Re: DEP tames beach events | Aug. 1
Dunes and driving
We agree the beach is a great place for events; we have sponsored many. However the beach is no place for street vehicles, which are destroying the qualities that make Treasure Island beach our most valuable resource — qualities that include a safe place for families to visit, tranquility, wildlife habitats, and most of all, hurricane protection.
The Florida Legislature in the 1980s determined that beach driving and parking poses a significant risk to beaches and beachgoers' safety and has prohibited beach traffic in all Florida coastal communities but for a small handful, most notably Daytona Beach. The Treasure Island City Commission is not immune to the law.
In recent years we've learned a lot about what good beach management is and what it is not. Hurricane Sandy taught beach communities an expensive lesson about the value of healthy beaches and dunes. Most of the homes, businesses and infrastructure that survived Sandy stand because they were located behind healthy dunes. Sand dunes cannot thrive, build or expand when the beach is rutted and compacted by vehicles.
We invited Dr. Robert Young, the director for the Study of Developed Shorelines at Western North Carolina University to study the Treasure Island beach. His assessment is alarming: The area where the vehicles have been parking is low, compacted and defenseless against storm surge, compared to other areas of the beach where the dunes are forming nicely. The illegal beach traffic is leaving our hotels as well as Gulf Boulevard and downtown incredibly vulnerable.
We have repeatedly tried to work with the city to allow events that don't harm the beach, to no avail. There is no need to park and drive cars on the beach to hold events. We are confident we will prevail at trial Dec. 8.
Arthur Czyszczon, Page Terrace Beachfront Hotel; David King, Thunderbird Beach Resort and Tahitian Beach Motel; Kevin McInerney, Windjammer Resort Motel, Treasure Island
Re: SPCA facility is window dressing | letter by Joseph A. Ciccolini, Aug. 1
Inside the SPCA
As a volunteer and having a rescue dog from the SPCA of Tampa Bay, I feel I must respond to this letter. In my opinion, there is a great deal of difference between his letter and reality.
One of the missions of the SPCA is to keep animals with their families. Many have to surrender their pets due to financial hardship, thus one reason for the wellness clinic. Low-cost health care is one of the ways the SPCA can help those families keep their pet.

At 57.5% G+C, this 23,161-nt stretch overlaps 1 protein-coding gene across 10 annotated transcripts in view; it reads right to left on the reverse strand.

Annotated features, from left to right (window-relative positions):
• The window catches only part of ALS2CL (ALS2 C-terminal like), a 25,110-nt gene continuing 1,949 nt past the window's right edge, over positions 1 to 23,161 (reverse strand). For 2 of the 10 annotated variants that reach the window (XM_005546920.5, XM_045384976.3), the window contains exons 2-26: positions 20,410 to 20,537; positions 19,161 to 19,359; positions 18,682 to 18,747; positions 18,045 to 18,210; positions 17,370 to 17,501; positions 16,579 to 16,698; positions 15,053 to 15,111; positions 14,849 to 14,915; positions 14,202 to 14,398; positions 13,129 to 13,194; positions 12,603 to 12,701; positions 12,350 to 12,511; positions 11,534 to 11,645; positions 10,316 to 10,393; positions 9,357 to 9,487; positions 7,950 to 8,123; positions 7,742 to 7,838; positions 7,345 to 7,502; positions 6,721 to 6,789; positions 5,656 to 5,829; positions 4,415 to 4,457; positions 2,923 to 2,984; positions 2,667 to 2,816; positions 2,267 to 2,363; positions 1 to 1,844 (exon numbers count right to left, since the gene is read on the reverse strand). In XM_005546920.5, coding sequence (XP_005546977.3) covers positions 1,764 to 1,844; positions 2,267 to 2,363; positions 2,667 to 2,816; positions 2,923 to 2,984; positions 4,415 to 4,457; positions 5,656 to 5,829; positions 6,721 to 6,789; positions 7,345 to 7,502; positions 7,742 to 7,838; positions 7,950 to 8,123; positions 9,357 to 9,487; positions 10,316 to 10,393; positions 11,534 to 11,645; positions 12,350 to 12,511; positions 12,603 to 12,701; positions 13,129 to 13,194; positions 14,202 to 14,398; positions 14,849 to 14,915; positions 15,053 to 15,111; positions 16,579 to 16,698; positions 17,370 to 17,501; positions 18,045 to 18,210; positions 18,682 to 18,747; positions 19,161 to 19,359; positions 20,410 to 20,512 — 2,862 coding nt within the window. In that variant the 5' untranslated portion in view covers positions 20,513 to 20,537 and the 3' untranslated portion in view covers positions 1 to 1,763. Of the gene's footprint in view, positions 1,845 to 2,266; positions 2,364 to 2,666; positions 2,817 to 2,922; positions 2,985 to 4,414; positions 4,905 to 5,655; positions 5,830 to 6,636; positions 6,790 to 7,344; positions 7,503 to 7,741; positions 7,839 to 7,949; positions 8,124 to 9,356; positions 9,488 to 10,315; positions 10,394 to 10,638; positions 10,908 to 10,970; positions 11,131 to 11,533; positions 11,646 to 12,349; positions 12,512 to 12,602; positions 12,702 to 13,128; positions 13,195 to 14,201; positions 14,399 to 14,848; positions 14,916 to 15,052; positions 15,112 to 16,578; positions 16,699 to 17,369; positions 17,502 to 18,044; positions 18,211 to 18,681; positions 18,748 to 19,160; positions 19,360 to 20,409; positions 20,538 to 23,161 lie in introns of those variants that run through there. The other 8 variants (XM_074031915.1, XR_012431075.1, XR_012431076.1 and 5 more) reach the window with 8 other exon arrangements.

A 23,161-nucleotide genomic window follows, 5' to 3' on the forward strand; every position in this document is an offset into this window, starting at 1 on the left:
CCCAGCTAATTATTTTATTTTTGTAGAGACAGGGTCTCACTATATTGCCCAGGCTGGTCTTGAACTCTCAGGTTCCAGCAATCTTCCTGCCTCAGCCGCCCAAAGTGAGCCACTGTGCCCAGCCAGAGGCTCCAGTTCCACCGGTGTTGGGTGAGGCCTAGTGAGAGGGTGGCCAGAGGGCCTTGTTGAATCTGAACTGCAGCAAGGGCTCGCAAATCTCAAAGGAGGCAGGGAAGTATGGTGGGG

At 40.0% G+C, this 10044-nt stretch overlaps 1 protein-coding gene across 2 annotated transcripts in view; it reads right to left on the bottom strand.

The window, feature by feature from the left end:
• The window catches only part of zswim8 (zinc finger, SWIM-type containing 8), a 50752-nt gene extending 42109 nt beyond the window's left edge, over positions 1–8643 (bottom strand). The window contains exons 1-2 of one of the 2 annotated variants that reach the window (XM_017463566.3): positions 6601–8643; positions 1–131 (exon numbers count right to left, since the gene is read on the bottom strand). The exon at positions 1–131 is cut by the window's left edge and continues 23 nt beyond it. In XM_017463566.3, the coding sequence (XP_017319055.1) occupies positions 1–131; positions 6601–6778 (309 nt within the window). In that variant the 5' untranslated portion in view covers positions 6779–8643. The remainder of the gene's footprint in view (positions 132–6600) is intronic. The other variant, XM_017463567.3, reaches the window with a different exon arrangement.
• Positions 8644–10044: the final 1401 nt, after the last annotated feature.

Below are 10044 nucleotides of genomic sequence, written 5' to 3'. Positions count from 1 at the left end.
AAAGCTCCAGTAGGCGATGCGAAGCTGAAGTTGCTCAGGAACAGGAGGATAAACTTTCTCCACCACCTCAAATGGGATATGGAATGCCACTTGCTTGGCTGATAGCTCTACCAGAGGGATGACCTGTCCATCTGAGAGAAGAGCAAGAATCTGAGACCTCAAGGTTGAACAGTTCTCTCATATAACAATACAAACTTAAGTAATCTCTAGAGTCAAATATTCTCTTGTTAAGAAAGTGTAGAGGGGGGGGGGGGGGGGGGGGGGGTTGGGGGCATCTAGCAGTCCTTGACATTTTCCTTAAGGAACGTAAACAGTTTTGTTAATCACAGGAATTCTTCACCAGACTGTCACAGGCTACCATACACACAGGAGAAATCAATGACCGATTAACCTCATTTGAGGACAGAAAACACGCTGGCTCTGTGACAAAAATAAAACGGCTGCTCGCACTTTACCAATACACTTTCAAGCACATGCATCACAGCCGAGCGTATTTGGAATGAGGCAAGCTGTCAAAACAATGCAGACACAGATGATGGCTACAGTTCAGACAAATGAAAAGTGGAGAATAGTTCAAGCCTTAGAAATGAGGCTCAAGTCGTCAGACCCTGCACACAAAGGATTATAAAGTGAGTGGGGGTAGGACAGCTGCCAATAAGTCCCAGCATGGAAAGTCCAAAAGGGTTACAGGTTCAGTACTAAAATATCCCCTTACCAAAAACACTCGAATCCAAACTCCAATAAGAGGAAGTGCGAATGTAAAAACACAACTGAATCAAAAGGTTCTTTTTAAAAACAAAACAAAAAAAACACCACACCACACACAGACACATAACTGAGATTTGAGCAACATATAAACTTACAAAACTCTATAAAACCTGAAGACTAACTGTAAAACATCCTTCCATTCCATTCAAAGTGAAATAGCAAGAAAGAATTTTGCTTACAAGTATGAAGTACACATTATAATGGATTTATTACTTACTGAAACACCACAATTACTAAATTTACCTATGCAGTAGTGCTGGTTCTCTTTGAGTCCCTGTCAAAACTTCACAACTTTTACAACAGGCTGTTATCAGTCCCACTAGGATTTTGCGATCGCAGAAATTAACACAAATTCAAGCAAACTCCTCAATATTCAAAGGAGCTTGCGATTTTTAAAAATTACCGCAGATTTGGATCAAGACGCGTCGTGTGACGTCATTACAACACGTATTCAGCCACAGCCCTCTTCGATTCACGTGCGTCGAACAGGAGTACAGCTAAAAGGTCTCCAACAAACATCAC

The SPCA does not pre-select any breed. I believe that is a most preposterous statement and know it to be totally untrue. It is not a boutique pet store for any breed.
Dogs and all animals do not relieve themselves on a timetable, just like people. After a thorough cleaning in the morning, an animal may relieve himself again, which is cleaned up as soon as possible. To say the grounds and kennels are filthy is another false statement. I am at the SPCA all hours of the day. Never have I seen what Mr. Ciccolini alleges.
Rather than write a hateful or untrue letter, possibly he could spend time volunteering, as it seems he has little else to do. The SPCA is a most worthy cause. It cares for those animals brought in by surrendering, abuse, accidents and hoarding. The dogs are walked twice a day, given love, training and spend time in the play yard interacting with other dogs.
Thank God for the SPCA.
Betsie W. Scott, Clearwater
I tried to attend a movie matinee today at the Muvico Sundial in downtown St. Petersburg, but the parking garage was full due to an event on the waterfront. Not wanting to pay nearly the cost of a movie ticket to park in one of the few lots within walking distance, I came home — because all of the downtown meters are for a maximum of two hours.
Movies routinely exceed two hours, and one might want to also walk around and shop or have a meal, so why can't the meters be reset to three or four hours? If anything, the city would get more parking revenue, and the local economy could also get a boost. Where's the downside here?
Peter Ford, St. Petersburg
Re: Plans call for Central in lights, story, July 25
Clean the concrete
As a downtown St. Pete resident in love with my location, I have a piece of advice for the group of artists planning to illuminate Central Avenue.
Buy a pressure washer before turning on the lights. The sidewalk on Central Avenue between Second and Third streets is disgusting! Take a walk.
Cecelia LeClair, St. Petersburg